Delegates to the National Pork Industry Forum, held in Dallas on March 5-7, adopted a number of resolutions during the National Pork Producers Council (NPPC) annual meeting.
“The resolutions approved by NPPC producer delegates reflect the issues of concern to the U.S. pork industry and its ability to produce safe, wholesome, nutritious product and to compete in the global marketplace,” said newly elected NPPC President Don Butler. “NPPC will work with Congress, the Obama administration and the entire pork chain to address these and other matters of importance to U.S. pork producers.”
Delegate actions during the annual meeting included:
- Delegates encourage all pork producers to participate in the industry’s Pork Quality Assurance-Plus program, developed to educate producers about best management practices, including on-farm site assessments and potential third-party audits of production practices.
- Delegates asked pork processors to encourage animal transporters to become certified under the U.S. pork industry’s Transport Quality Assurance program.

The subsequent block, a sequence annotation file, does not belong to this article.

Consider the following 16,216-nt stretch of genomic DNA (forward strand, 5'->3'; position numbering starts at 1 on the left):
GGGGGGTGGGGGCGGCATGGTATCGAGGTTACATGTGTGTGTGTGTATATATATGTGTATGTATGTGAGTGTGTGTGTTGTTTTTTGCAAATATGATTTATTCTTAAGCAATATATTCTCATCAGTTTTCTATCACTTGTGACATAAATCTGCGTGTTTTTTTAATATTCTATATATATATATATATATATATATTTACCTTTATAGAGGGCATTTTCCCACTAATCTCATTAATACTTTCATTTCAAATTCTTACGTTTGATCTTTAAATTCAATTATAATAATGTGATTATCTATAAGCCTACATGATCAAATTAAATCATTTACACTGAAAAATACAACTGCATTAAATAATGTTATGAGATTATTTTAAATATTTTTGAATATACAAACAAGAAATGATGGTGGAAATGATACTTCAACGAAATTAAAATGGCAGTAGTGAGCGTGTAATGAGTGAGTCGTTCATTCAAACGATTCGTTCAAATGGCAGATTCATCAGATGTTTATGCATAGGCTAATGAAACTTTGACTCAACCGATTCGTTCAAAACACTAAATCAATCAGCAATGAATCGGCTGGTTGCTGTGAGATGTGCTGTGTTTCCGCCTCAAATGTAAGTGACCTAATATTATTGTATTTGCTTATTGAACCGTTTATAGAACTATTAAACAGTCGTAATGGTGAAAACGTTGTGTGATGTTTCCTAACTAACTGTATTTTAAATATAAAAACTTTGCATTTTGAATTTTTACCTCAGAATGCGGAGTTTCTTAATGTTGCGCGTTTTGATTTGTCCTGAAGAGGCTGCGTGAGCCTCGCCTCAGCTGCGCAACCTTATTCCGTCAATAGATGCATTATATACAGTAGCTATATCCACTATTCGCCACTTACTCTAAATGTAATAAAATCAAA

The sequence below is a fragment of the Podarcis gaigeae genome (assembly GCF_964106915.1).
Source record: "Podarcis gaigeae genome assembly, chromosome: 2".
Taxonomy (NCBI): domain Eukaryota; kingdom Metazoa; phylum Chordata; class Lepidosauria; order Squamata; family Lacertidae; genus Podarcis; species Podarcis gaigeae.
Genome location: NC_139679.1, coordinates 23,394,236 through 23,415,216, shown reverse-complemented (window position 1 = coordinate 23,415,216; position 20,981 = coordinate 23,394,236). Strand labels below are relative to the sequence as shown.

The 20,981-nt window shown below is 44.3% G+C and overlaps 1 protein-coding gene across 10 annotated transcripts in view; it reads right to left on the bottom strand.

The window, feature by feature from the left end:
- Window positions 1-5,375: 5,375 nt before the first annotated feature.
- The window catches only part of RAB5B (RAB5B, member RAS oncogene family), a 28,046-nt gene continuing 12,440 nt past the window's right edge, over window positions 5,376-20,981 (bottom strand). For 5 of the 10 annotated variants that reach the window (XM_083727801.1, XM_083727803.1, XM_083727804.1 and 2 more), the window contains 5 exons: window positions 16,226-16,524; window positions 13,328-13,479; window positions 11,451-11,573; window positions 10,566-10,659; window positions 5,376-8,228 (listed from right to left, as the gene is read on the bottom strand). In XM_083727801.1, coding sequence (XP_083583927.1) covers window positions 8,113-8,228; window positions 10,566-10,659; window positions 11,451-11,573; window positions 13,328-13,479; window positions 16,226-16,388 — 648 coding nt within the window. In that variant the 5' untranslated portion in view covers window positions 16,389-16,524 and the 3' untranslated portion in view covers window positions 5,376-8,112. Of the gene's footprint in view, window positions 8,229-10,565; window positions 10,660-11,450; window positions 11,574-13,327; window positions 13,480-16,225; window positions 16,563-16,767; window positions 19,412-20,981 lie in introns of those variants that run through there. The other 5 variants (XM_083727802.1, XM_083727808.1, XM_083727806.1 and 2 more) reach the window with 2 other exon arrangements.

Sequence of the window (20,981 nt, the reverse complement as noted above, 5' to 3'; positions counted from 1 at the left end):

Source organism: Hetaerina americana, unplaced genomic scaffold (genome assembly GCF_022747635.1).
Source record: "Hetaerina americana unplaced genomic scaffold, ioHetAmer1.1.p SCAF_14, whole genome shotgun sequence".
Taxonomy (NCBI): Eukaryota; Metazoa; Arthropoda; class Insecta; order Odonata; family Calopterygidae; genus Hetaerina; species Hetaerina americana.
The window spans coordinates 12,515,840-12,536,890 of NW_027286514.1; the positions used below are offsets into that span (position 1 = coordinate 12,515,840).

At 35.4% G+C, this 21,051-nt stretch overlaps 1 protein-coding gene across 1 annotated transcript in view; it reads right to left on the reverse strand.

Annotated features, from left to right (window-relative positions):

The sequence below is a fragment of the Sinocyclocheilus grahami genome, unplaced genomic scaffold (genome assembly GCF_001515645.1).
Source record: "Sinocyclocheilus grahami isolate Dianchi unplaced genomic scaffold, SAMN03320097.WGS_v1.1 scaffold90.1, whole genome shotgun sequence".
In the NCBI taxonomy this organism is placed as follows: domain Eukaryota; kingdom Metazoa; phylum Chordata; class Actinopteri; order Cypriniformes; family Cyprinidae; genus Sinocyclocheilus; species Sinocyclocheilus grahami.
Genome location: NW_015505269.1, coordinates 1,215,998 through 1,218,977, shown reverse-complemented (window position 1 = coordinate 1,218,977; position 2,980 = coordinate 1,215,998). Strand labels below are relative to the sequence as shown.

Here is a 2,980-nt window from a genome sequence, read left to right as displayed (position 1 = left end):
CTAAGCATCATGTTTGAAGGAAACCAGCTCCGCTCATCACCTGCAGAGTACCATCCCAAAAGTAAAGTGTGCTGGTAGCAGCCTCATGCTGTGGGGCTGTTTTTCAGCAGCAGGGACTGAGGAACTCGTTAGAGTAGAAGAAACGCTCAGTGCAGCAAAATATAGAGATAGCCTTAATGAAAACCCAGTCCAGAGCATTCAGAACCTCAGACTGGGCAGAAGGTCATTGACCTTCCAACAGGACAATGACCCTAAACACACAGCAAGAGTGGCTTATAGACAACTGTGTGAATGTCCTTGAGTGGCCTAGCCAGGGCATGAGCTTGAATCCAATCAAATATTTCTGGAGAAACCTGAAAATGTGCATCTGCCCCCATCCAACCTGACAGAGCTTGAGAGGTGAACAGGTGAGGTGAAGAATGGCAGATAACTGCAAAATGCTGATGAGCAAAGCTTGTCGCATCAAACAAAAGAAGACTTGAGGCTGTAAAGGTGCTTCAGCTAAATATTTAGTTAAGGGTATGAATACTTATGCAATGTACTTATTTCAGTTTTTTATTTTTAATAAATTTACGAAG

- When the ethanol blender’s credit and tariff on ethanol imports expire at the end of 2010, the federal government transition to a counter-cyclical payment system that provides ethanol producers a safety net during severe economic times. Currently, ethanol producers receive a federal tax credit of $0.45 for each gallon of ethanol produced; there is a $0.54/gal. tariff on imported ethanol.
- Delegates opposed giving incentives, including subsidies, for cellulosic ethanol production from corn-ethanol co-products and to any increase in existing federal or state mandates on corn-based ethanol usage. The federal Renewable Fuels Standard calls for the production of 15 billion gallons of corn ethanol by 2022.
- Delegates opposed increasing the percentage of ethanol that must be blended with gasoline from its current 10% rate.
- Delegates voted to oppose efforts by the U.S. Environmental Protection Agency to regulate greenhouse gas emissions from farms.
- Supported the ongoing evaluation of economic, policy, and regulatory impact on the pork industry regarding insinuated, man-made global warming.
- Producer delegates supported improvements in unloading procedures for pigs at packing plants, including a protocol for dealing with pigs still on trucks when a plant is shut down by inspectors for the U.S. Department of Agriculture’s (USDA) Food Safety Inspection Service.
- USDA to publish weekly pork export data.
- Delegates support increasing USDA’s Farm Service Agency loan guarantee levels to $5 million from just under $1 million. Such loans are used to purchase land, livestock, equipment, feed and seed and for building construction and farm improvements.
- NPPC to give input and provide direction to USDA to ensure that the rules for the country-of-origin labeling (COOL) law and its implementation do not cause harm to the pork industry.